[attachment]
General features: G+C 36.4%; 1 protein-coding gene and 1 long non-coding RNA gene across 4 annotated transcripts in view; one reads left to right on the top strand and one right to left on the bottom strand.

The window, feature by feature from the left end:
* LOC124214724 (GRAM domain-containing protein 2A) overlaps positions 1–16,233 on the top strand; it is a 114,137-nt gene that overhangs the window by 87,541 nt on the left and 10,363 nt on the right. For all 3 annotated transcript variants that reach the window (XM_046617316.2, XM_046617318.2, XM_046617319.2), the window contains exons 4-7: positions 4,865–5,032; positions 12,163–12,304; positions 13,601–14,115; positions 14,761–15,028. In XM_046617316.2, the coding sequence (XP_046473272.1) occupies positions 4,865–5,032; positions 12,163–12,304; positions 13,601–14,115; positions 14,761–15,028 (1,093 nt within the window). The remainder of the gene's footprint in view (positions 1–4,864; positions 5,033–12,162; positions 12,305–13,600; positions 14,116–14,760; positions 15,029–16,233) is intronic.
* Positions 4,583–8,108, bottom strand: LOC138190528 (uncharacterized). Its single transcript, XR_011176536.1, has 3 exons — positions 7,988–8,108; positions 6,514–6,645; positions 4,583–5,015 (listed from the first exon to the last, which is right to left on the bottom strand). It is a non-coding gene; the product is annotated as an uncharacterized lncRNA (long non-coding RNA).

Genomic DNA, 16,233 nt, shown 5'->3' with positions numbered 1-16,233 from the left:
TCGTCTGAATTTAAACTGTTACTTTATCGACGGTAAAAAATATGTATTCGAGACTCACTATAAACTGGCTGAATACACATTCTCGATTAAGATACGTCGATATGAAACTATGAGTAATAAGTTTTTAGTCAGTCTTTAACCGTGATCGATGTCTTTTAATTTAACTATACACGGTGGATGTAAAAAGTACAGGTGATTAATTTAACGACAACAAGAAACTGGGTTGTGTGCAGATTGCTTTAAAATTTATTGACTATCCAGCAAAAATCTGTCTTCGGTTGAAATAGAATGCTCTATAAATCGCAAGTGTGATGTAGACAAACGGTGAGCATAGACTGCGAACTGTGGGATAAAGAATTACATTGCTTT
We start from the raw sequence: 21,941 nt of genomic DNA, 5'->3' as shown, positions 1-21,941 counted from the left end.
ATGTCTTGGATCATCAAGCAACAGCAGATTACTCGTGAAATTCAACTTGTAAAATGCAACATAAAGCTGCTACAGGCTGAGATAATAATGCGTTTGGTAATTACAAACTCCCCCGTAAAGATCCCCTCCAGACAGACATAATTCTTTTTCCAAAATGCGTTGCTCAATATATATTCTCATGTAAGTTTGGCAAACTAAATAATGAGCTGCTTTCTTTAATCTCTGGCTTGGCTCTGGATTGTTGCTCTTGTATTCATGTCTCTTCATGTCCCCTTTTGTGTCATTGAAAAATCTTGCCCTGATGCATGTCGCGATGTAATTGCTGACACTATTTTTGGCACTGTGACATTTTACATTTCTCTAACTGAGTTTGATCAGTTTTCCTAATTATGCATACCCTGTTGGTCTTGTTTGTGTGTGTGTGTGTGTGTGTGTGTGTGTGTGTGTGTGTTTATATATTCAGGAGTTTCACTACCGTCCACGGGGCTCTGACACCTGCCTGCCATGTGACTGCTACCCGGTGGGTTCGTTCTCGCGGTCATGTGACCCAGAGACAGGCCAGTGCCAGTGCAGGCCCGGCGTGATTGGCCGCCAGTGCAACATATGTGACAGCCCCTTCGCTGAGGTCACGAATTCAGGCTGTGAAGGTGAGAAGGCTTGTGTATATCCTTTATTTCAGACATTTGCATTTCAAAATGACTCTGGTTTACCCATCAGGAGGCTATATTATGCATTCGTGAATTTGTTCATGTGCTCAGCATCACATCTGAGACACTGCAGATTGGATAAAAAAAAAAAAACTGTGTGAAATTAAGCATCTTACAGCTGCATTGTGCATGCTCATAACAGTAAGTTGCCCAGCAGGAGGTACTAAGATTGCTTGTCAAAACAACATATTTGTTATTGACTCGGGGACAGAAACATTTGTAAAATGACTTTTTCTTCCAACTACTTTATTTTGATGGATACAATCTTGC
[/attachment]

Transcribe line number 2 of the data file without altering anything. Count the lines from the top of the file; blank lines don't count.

The window, feature by feature from the left end: